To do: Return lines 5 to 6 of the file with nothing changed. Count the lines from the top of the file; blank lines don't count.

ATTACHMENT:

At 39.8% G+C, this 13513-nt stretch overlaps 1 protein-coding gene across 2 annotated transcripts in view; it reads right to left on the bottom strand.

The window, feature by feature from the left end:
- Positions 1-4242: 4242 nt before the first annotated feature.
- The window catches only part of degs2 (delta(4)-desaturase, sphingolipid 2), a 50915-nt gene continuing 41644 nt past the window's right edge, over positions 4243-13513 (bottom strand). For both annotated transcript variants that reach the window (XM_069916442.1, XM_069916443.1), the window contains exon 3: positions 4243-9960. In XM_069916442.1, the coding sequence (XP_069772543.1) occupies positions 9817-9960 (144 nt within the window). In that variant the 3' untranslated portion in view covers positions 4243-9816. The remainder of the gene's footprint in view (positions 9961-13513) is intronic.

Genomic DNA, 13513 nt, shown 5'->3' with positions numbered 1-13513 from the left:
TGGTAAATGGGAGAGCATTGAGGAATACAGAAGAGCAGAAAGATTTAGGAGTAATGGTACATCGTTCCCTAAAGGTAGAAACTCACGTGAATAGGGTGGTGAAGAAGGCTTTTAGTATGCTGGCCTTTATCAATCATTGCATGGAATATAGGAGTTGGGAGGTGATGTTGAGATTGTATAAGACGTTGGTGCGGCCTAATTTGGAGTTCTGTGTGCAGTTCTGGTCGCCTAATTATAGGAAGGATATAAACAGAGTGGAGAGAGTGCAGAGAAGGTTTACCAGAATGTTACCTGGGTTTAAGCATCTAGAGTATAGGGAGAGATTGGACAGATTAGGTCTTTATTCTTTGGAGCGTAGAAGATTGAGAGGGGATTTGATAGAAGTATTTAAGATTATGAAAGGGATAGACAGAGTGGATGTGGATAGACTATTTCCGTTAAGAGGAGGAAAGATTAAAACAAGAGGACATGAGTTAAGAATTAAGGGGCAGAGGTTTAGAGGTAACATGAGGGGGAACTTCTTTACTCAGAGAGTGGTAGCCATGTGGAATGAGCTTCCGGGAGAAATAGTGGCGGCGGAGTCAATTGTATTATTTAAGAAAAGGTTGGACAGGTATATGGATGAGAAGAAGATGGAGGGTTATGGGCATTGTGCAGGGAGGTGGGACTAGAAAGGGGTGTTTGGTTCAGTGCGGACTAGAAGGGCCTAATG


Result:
Genomic DNA, 13513 nt, shown 5'->3' with positions numbered 1-13513 from the left:
TGGTAAATGGGAGAGCATTGAGGAATACAGAAGAGCAGAAAGATTTAGGAGTAATGGTACATCGTTCCCTAAAGGTAGAAACTCACGTGAATAGGGTGGTGAAGAAGGCTTTTAGTATGCTGGCCTTTATCAATCATTGCATGGAATATAGGAGTTGGGAGGTGATGTTGAGATTGTATAAGACGTTGGTGCGGCCTAATTTGGAGTTCTGTGTGCAGTTCTGGTCGCCTAATTATAGGAAGGATATAAACAGAGTGGAGAGAGTGCAGAGAAGGTTTACCAGAATGTTACCTGGGTTTAAGCATCTAGAGTATAGGGAGAGATTGGACAGATTAGGTCTTTATTCTTTGGAGCGTAGAAGATTGAGAGGGGATTTGATAGAAGTATTTAAGATTATGAAAGGGATAGACAGAGTGGATGTGGATAGACTATTTCCGTTAAGAGGAGGAAAGATTAAAACAAGAGGACATGAGTTAAGAATTAAGGGGCAGAGGTTTAGAGGTAACATGAGGGGGAACTTCTTTACTCAGAGAGTGGTAGCCATGTGGAATGAGCTTCCGGGAGAAATAGTGGCGGCGGAGTCAATTGTATTATTTAAGAAAAGGTTGGACAGGTATATGGATGAGAAGAAGATGGAGGGTTATGGGCATTGTGCAGGGAGGTGGGACTAGAAAGGGGTGTTTGGTTCAGTGCGGACTAGAAGGGCCTAATG